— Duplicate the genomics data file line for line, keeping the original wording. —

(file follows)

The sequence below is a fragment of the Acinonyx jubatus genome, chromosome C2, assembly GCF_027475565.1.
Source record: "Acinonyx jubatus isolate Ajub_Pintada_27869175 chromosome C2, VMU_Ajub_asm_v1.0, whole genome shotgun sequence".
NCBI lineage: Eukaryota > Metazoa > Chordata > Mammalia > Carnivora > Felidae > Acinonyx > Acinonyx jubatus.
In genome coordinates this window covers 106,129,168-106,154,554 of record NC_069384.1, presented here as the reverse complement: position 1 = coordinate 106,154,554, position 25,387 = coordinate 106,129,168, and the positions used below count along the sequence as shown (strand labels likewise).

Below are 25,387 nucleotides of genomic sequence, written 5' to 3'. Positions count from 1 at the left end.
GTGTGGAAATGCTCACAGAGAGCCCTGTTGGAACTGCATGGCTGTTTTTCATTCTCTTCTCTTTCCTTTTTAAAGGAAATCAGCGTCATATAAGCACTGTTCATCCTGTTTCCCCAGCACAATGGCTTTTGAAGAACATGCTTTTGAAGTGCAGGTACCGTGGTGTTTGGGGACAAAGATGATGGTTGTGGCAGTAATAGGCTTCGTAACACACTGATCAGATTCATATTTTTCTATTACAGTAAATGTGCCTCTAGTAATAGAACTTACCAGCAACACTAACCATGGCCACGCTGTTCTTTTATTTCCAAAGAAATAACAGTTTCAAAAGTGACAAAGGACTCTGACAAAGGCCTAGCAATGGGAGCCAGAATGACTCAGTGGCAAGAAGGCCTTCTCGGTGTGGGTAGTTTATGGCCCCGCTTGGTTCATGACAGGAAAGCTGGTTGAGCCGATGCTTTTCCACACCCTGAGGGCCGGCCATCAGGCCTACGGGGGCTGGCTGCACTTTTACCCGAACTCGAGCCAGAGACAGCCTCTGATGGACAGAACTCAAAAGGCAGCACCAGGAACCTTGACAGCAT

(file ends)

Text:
The sequence below is a fragment of the Acinonyx jubatus genome, chromosome C2, assembly GCF_027475565.1.
Source record: "Acinonyx jubatus isolate Ajub_Pintada_27869175 chromosome C2, VMU_Ajub_asm_v1.0, whole genome shotgun sequence".
NCBI lineage: Eukaryota > Metazoa > Chordata > Mammalia > Carnivora > Felidae > Acinonyx > Acinonyx jubatus.
In genome coordinates this window covers 106,129,168-106,154,554 of record NC_069384.1, presented here as the reverse complement: position 1 = coordinate 106,154,554, position 25,387 = coordinate 106,129,168, and the positions used below count along the sequence as shown (strand labels likewise).

Below are 25,387 nucleotides of genomic sequence, written 5' to 3'. Positions count from 1 at the left end.
GTGTGGAAATGCTCACAGAGAGCCCTGTTGGAACTGCATGGCTGTTTTTCATTCTCTTCTCTTTCCTTTTTAAAGGAAATCAGCGTCATATAAGCACTGTTCATCCTGTTTCCCCAGCACAATGGCTTTTGAAGAACATGCTTTTGAAGTGCAGGTACCGTGGTGTTTGGGGACAAAGATGATGGTTGTGGCAGTAATAGGCTTCGTAACACACTGATCAGATTCATATTTTTCTATTACAGTAAATGTGCCTCTAGTAATAGAACTTACCAGCAACACTAACCATGGCCACGCTGTTCTTTTATTTCCAAAGAAATAACAGTTTCAAAAGTGACAAAGGACTCTGACAAAGGCCTAGCAATGGGAGCCAGAATGACTCAGTGGCAAGAAGGCCTTCTCGGTGTGGGTAGTTTATGGCCCCGCTTGGTTCATGACAGGAAAGCTGGTTGAGCCGATGCTTTTCCACACCCTGAGGGCCGGCCATCAGGCCTACGGGGGCTGGCTGCACTTTTACCCGAACTCGAGCCAGAGACAGCCTCTGATGGACAGAACTCAAAAGGCAGCACCAGGAACCTTGACAGCAT